The ARK tutorial described below was first offered in 2023 along with conferences such as Code4lib, IIIF, and JCDL. We hope to offer it at other conferences and to make a video recording available.
Title: Up and running with ARK persistable identifiers
In this 3-hour workshop we will introduce you to ARKs (Archival Resource Keys), which can serve as persistent identifiers, or stable, trusted references for information objects (eg, web addresses that don’t return 404 Page Not Found errors). For more than two decades, 8.2 billion ARKs have been created by over 1000 organizations — libraries, data centers, archives, museums, publishers, government agencies, and vendors. We will cover:
- Why ARKs – non-paywalled, decentralized, flexible
- Use cases – Smithsonian, French National Library, Internet Archive
- Metadata for early and ongoing object development
- How to get started – one form to fill out
- Minting and assigning ARK identifiers
- Resolvers, resolution, redirection
- Object types – digital, physical, conceptual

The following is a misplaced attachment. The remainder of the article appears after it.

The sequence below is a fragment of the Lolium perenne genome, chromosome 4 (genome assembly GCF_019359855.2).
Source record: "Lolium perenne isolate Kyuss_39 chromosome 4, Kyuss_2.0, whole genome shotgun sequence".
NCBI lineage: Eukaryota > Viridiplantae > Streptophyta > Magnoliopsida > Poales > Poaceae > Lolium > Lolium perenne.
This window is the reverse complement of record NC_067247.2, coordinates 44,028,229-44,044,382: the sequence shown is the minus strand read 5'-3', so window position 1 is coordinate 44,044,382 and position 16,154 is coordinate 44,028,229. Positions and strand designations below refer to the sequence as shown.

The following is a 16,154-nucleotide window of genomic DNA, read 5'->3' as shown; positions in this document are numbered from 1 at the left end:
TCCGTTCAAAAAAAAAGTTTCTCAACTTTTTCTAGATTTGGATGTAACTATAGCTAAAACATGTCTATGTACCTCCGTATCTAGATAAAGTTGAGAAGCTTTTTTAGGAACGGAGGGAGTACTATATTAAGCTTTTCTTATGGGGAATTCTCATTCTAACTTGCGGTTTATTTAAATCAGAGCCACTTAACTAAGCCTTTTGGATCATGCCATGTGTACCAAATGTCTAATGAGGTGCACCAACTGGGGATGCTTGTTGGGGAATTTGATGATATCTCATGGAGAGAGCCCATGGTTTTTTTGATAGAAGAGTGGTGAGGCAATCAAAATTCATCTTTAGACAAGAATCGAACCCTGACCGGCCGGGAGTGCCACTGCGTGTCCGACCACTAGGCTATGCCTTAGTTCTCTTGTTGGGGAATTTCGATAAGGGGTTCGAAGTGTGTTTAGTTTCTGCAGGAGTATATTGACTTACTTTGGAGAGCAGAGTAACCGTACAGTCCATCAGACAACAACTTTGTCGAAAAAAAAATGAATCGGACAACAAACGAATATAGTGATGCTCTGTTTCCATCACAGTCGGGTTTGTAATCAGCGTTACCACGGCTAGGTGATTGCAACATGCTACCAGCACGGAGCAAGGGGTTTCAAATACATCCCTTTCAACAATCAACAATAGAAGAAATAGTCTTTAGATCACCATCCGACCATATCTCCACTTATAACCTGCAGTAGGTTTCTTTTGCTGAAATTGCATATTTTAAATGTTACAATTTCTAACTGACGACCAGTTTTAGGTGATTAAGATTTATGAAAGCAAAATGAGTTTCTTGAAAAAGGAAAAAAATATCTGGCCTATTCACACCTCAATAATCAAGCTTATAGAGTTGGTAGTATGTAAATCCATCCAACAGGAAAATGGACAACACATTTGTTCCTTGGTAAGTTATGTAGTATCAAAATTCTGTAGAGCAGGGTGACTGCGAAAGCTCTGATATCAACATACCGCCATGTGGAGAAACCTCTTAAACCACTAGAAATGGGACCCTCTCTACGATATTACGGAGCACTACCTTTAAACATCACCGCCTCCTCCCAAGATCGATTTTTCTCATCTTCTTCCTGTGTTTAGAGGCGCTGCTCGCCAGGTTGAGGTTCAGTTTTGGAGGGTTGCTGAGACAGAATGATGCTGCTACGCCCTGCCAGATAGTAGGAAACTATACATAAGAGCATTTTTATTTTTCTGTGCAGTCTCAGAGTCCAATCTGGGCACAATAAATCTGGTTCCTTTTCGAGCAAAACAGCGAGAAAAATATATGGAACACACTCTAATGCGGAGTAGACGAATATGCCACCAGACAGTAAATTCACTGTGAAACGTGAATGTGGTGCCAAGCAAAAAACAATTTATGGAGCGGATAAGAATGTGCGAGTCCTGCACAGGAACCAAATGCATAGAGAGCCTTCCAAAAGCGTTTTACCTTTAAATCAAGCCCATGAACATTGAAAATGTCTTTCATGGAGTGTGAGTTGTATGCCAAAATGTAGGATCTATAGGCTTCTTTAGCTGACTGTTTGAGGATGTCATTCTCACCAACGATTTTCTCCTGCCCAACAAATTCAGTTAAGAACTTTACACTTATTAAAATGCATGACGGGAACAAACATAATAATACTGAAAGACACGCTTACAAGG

- Persistence considerations
- Available tools
Donny Winston is a consulting engineer who helps research data stewards design and deploy FAIR digital objects and services. He is the owner and principal of Polyneme LLC; a cofounder of the FAIR Points event series; and host of the Machine-Centric Science podcast.
John Kunze is a pioneer in the theory and practice of digital libraries. With a background in computer science and mathematics, he wrote BSD Unix tools that come pre-installed with Mac and Linux systems. He created the ARK identifier scheme (arks.org), the N2T.net scheme-agnostic resolver, and contributed heavily to the first standards for URLs (RFC1736, RFC1625, RFC2056), library search and retrieval (Z39.50), archival transfer (BagIt – RFC8493), web archiving (WARC), and metadata (RFC2413, RFC2731, ANSI/NISO Z39.85).